With the filing period for submitting nominating petitions for next year’s school board elections less than one week away, incumbent school board members have made their decisions about whether to run for another term.

Of the four members of the Riverside-Brookfield High School District 208 Board of Education whose terms are expiring next year, two have decided to call it quits after eight years on the board. Two others have decided to run for a third consecutive four-year term.

Board President Garry Gryczan and Vice President Tim Walsh have decided that eight years is enough, but Laura Hruska and John Keen are both seeking another term next April.

If Hruska is elected to another term, it will actually be her fourth term on the board. She was first elected in 2005, but was defeated when she ran for a second term in 2009. She tried again and won in 2011. 

In 2015, Hruska, Keen, Gryczan and Walsh were the only candidates who ran, so all were assured of victory. 

“I am going to run,” said Hruska, who is the certification director for the American Osteopathic Board of Family Physicians. “I’m an educator by trade in the professional area, so this is an area where I can contribute.” 

Hruska earned a master’s degree in education from University of Illinois at Chicago in 1995 and has bachelor’s degrees from both UIC and the Moody Bible Institute.

“I’m proud of how we’ve maintained the budget,” Hruska said. “When we came on eight years ago we were in the red. I’m proud of the athletic facility, how beautiful that is. … I’m proud of all the activities we’ve brought back. The AP is just as strong. We have as many sports even as this financial crisis happened. We’ve not cut anything.”

Keen is an RBHS graduate who is a radiologist at Cook County Hospital and the VA. He earned a bachelor’s degree from Stanford, an MBA from the University of California, and received his medical degree from the University of Illinois.

He said that he thinks it is important to have some experienced school board members because RBHS is facing tough financial decisions in the future.

“We still have work to do,” Keen said. “There’s financial challenges ahead. I think it’s important that we have experienced members with the perspective of what we’ve gone through and the crisis we had when we first entered.” 

Gryczan, who has been board president for the last two years, said that for him eight years was enough.

“It’s an opportunity for somebody else to get on the board,” Gryczan said. “I encourage people to go out there and run. You only need 50 signatures to get on [the ballot].”

Walsh said one reason that he is not running for a third term on the board is because he believes in term limits.

“If I’m going to have that belief, I follow my beliefs and it’s my second term,” Walsh said.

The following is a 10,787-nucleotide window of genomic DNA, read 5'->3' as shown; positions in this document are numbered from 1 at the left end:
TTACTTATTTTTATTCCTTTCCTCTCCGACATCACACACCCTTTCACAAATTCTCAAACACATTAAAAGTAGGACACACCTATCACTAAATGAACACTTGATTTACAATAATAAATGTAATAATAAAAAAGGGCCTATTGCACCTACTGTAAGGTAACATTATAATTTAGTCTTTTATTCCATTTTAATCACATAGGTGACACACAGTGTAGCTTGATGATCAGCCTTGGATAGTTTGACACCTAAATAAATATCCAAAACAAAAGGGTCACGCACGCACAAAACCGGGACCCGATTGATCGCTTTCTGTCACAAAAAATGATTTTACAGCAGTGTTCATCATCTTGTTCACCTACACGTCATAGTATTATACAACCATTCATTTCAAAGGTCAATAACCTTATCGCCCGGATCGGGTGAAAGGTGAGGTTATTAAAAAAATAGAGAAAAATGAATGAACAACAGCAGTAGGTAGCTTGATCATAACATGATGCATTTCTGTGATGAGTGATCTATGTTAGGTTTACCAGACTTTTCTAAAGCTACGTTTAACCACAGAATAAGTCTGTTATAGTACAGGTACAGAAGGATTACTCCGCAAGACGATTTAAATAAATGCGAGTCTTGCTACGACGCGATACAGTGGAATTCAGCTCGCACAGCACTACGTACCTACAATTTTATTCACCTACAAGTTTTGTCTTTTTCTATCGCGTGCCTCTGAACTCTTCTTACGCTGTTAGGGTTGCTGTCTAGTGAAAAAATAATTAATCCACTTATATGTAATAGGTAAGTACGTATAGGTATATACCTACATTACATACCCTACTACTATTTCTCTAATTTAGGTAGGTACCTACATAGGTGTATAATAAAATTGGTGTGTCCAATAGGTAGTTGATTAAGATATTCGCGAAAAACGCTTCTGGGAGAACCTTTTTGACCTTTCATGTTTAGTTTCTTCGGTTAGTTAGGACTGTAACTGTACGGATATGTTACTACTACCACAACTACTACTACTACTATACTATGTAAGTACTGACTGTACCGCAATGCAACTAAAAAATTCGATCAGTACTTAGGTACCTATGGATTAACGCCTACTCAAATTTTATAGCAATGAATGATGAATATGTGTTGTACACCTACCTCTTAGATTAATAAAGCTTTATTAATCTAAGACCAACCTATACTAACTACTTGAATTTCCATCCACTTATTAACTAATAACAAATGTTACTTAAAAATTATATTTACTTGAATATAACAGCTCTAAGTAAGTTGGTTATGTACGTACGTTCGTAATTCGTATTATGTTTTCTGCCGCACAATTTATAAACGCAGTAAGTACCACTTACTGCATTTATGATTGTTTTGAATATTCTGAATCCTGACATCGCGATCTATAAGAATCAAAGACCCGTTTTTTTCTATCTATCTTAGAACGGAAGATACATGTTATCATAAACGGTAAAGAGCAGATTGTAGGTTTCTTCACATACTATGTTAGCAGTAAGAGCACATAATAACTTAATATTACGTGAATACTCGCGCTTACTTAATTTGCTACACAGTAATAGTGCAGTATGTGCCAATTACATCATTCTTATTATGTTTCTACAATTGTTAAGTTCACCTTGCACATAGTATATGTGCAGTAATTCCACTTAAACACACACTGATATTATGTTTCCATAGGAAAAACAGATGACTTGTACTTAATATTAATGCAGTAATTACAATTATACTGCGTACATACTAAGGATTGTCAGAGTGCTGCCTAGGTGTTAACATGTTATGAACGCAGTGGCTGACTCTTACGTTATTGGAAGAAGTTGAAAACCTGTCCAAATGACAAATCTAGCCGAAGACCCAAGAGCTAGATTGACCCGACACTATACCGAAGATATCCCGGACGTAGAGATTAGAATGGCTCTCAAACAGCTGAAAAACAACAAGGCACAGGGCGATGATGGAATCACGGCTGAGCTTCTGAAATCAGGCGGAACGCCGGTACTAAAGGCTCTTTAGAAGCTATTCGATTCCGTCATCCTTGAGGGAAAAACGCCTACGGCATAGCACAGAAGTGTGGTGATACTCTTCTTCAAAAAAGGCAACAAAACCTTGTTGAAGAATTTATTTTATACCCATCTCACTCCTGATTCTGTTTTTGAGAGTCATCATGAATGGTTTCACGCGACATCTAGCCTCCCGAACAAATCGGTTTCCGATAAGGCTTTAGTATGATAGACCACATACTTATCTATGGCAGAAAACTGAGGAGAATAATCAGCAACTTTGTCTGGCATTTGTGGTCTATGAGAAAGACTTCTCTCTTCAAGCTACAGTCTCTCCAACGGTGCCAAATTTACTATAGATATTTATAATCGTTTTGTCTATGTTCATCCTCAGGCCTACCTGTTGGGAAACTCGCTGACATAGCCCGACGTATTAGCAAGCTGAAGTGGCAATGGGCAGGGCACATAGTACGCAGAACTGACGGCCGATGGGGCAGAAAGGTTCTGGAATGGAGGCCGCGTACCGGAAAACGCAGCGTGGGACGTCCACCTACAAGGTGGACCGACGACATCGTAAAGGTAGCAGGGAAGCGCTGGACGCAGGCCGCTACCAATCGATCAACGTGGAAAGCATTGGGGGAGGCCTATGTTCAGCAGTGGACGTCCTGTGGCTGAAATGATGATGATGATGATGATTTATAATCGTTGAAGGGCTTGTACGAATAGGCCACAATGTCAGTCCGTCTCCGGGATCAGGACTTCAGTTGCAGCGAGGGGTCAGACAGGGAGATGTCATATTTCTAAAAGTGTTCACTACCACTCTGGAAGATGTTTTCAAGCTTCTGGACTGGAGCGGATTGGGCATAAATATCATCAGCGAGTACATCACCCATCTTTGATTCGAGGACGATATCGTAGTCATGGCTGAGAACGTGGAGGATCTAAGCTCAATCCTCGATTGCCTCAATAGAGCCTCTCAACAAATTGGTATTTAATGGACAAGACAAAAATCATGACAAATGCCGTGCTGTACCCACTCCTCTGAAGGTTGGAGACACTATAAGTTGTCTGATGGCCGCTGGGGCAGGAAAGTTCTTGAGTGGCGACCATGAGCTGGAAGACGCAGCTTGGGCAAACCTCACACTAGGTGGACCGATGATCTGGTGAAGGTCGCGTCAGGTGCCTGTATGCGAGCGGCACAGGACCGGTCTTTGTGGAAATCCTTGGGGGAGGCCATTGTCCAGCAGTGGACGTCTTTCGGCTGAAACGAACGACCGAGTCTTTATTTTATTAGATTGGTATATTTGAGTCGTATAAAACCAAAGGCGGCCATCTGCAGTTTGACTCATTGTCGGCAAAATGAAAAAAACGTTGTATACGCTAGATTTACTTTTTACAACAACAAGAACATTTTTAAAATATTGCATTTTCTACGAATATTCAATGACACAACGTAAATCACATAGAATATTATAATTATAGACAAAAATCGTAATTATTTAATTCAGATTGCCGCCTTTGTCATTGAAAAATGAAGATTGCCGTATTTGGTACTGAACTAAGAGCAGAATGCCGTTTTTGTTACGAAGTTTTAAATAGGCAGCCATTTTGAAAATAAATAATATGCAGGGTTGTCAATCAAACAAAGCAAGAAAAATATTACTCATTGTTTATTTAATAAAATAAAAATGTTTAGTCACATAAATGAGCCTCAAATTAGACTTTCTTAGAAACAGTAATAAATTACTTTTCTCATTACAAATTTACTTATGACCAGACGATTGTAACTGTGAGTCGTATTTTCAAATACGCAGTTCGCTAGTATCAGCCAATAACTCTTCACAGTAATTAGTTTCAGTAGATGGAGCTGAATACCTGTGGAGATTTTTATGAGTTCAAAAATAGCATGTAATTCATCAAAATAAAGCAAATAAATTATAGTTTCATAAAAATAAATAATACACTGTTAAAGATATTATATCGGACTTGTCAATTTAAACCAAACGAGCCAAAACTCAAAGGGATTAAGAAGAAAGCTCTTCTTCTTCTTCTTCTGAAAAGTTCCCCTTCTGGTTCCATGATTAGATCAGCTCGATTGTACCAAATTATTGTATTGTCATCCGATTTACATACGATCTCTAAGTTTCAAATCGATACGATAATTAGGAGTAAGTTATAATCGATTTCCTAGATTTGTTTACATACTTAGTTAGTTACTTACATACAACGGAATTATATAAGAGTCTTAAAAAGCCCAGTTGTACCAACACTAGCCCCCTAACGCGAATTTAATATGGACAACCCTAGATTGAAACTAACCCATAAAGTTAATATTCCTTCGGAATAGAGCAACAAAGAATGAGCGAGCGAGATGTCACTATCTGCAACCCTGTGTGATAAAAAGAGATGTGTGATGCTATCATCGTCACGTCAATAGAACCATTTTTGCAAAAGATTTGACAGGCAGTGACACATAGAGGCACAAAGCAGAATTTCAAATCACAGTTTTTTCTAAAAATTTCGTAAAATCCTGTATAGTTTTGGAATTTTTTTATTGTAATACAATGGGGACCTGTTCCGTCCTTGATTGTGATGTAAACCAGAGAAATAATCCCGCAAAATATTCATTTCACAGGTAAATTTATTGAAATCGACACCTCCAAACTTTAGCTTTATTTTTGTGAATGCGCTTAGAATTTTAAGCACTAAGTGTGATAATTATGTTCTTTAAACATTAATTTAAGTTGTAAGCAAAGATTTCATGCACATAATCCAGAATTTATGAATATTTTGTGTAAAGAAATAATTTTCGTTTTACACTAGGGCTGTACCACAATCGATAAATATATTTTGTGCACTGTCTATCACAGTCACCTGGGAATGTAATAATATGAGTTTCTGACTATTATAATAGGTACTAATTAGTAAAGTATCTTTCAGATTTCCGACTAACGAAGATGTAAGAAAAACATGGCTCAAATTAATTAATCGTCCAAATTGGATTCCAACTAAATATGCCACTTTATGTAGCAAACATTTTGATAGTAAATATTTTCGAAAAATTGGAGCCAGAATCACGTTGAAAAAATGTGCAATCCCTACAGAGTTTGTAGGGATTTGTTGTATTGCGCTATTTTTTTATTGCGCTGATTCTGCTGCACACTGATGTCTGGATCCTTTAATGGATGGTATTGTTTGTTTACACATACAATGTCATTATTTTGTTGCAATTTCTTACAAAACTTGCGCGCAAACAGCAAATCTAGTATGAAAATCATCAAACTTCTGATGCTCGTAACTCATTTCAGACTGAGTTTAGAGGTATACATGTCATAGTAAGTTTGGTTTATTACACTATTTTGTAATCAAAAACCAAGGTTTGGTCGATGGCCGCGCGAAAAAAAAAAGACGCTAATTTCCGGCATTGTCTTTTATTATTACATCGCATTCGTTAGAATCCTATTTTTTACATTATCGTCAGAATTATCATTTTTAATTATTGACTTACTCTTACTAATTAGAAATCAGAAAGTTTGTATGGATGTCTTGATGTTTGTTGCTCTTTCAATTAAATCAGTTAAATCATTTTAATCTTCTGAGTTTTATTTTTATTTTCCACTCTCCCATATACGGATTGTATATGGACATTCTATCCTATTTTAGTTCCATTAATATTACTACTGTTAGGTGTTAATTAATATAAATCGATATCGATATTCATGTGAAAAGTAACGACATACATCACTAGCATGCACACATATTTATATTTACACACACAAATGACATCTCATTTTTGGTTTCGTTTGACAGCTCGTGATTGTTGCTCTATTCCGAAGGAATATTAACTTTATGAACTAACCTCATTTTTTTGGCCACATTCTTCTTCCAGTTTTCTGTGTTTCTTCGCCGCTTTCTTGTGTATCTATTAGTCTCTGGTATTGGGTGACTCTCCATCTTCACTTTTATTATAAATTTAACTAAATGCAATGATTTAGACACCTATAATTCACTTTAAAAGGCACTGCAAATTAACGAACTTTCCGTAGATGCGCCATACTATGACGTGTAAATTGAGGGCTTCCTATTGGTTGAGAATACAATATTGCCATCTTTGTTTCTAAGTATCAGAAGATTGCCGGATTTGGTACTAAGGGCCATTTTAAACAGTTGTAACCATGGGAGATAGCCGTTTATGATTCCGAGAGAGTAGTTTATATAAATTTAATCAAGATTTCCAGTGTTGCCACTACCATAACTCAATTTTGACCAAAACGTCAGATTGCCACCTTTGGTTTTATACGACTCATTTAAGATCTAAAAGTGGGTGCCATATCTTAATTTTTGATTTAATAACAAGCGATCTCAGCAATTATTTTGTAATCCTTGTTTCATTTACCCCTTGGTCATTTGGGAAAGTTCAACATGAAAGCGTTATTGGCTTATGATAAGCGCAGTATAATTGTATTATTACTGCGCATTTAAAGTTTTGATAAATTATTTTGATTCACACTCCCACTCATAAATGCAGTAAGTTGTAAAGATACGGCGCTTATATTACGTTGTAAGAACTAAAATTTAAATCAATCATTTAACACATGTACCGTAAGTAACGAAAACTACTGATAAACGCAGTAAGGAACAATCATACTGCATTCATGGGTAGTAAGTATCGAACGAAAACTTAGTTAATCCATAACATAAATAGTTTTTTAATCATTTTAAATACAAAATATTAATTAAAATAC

Walsh also said that he just turned 60 and plans on retiring sometime in the next four years.

“I’m not sure whether I’ll want to move or not, but I do want to be able to have the opportunity,” Walsh said.

Walsh also said it is good to have new people come on to a school board.

“After a time you need some people with fresh ideas too,” Walsh said. “And there’s plenty of good people that live in our school district that you hope will step up and fill the boots and keep the board running strong.”

Hruska, Keen, Walsh, and Gryczan were elected in 2011 at the same time a tax referendum was defeated. They approved some painful budget cuts and raised fees, including implementing a pay-to-play fee for student-athletes.

Two incumbents running in D96

In Riverside Elementary School District 96 two of the three incumbents up for re-election have decided to run for a second term. 

Shari Klyber and Lynda Murphy are running again, but Rich Regan, the board’s finance committee chairman, has decided to step away in order to run for a seat on the Triton College Board of Education.

Regan initially was appointed to school board in 2014 after two board members abruptly quit. He won a full four-year term in 2015.

Regan said that District 96 has stabilized and improved during his time on the school board.

“At the outset, the short-term goal was stability,” Regan said. “It took us a little while, but I think we achieved that.”

Regan, who began his college studies at William Rainey Harper Community College before transferring to Western Illinois University, said he is running for the Triton board because he believes community colleges can play an important role in today’s economy.

“We need more tradesmen,” Regan said. “You can go to Triton or any other community college and learn how to weld or learn carpentry skills. It intrigued me, so I’ve shown up at a few of their board meetings, just to kind of sit in the weeds and listen.”

Wesley Muirheid, the father of twins who are in kindergarten at Ames School, is going to run for a seat on the District 96 board.

Muirheid, 37, is an underwriting manager for Liberty Mutual Insurance. He moved to Riverside four years ago.

 “I feel like this is a good way for me to be really involved in the school and stay connected in a capacity that my schedule will actually allow,” Muirheid said. “I really like to be involved in these higher-level decisions and working with other people.”

Currently there are no Ames parents on the District 96 school board, and with an expansion of Ames coming up in the next couple years some parents thought it was important to have someone from the Ames community on the school board. 

“I think it’s good to have the diversity of viewpoints,” Muirheid said.

Candidates for the school board can file nominating petitions from Dec. 10 to Dec. 17.